Sabs continued to visit the Cheshire Forest and High Peak through the dark winter months, also managing forays into North Wales and Cumbria to check on what various hunts were up to around the region and neighbouring environs.

February saw a memorable return visit to Derbyshire to check on what the High Peak Hunt were doing. This time we had a student film crew in attendance who filmed some very interesting events during the day. Shortly after arriving the hunt were caught in pursuit of a hare, click here for footage (1.5MB) and yes the hare did get away. The hunt staff could not believe their eyes when they saw a film crew stood in the gateway to a field filming the whole thing. Footage obtained during the day included the hunt after hares, a hound running into a barbed wire fence (700KB) , and different excuses as to what they were supposed to be doing on the day e.g., following a scent and hunting rabbits. Click here (2.0MB) to see another hare that got away.

As the end of the season approached sabs managed to find the elusive Forest and District Beagles (below left) who were either just out for a walk, hunting rabbits or following a trail of coyote urine (!) depending who you asked. They were also found a couple of weeks later - this hunt must have been the smallest one ever - one huntsman, one whip (below right) and one supporter who gave up after 30 minutes. And all this in the snow, with gale force winds and freezing conditions. Nice.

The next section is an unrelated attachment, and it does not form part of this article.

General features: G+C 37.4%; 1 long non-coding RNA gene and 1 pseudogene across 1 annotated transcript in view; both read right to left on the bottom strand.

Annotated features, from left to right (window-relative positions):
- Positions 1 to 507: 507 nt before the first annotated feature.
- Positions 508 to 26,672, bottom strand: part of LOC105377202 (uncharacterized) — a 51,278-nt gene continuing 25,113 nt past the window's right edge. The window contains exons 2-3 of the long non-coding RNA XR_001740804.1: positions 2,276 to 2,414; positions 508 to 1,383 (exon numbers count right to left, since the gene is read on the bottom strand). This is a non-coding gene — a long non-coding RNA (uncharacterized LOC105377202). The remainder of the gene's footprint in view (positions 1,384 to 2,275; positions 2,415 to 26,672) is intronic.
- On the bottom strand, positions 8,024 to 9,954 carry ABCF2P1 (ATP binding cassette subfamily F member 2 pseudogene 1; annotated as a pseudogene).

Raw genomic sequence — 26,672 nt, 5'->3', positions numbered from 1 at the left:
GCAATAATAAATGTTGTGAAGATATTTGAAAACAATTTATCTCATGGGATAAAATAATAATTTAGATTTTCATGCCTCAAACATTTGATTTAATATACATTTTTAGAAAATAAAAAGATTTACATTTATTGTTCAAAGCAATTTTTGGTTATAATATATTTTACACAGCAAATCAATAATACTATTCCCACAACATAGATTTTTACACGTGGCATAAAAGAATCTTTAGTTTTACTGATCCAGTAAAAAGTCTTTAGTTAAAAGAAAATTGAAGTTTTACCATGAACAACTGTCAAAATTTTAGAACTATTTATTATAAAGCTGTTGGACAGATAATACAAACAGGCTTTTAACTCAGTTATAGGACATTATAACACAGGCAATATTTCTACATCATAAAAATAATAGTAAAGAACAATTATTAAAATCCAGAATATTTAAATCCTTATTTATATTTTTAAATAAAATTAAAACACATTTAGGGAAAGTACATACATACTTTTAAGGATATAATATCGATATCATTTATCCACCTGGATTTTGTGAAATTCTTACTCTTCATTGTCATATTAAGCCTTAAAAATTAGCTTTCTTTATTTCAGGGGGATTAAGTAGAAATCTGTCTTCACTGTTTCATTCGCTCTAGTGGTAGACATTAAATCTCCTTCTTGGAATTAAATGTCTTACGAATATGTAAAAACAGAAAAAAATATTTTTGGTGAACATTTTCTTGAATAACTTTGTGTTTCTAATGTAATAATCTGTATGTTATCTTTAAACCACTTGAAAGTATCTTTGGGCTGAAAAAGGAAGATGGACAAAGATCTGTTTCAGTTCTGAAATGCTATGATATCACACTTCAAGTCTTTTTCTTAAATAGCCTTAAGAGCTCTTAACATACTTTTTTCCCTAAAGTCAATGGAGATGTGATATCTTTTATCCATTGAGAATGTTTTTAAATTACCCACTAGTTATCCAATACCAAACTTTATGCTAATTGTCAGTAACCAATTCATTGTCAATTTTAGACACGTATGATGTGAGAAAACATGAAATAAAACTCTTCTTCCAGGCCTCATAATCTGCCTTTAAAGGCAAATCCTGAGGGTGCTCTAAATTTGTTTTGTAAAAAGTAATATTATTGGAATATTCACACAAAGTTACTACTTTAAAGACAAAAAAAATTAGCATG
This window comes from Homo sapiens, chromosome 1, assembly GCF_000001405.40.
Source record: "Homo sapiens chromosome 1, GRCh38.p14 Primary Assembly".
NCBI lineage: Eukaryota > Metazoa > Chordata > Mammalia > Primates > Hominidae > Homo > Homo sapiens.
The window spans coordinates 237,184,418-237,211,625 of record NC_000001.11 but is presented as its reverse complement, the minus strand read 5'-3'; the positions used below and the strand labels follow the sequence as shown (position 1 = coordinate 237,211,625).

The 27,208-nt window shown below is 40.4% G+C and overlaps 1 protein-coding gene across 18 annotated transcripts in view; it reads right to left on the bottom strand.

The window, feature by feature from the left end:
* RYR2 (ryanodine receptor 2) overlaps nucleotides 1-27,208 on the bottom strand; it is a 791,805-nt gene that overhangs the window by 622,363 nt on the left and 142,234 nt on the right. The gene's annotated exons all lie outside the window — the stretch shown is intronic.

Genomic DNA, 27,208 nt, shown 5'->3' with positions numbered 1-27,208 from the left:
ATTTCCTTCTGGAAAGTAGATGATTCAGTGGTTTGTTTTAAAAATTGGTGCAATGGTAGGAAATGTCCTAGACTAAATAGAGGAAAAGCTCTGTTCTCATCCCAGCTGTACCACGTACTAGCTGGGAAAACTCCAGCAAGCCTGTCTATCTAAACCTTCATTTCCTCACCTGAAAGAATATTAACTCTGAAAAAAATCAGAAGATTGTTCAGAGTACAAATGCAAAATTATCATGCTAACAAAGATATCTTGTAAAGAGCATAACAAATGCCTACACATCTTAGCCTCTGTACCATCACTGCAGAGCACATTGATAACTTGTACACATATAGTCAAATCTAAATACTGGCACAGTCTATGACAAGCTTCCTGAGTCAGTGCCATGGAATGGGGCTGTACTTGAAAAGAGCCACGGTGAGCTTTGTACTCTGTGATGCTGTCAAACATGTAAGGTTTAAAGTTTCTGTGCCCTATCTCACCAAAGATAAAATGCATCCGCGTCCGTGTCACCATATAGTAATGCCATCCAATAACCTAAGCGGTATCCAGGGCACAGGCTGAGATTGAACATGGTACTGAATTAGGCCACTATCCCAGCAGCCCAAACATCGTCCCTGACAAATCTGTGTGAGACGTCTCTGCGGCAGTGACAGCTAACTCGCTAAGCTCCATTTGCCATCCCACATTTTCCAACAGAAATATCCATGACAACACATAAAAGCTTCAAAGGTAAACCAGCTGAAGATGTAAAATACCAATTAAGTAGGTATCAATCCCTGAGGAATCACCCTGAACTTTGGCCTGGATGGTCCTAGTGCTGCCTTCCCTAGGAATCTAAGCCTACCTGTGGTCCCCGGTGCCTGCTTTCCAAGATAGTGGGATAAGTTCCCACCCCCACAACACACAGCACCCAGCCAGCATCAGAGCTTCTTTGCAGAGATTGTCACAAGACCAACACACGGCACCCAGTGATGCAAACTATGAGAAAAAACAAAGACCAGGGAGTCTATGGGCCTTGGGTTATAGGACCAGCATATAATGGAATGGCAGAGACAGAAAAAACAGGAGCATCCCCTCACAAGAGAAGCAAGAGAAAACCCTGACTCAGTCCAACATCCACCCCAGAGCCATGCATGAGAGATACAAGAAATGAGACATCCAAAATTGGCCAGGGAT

forest and district beagles forest and district beagles

Further visits were made to the High Peak to check on their claim to be trail hunting, and sabs are pleased to report that this claim did seem to hold water – with the regular attendance of sabs.

Also during March the NWHSA orchestrated a letter/e-mail campaign against three golf clubs in Manchester who threatened to cull flocks of Canadian Geese who were feeding on the greens. After a week they all said they all would now not be culling the birds, and would look at humane deterrents.

Grouse shoot sab 13th August 2005

Group news September 2004-September 2005

Grouse shoot sab 14th August 2004

Group news September 2004-March 2005

Group news March 1995-January 2000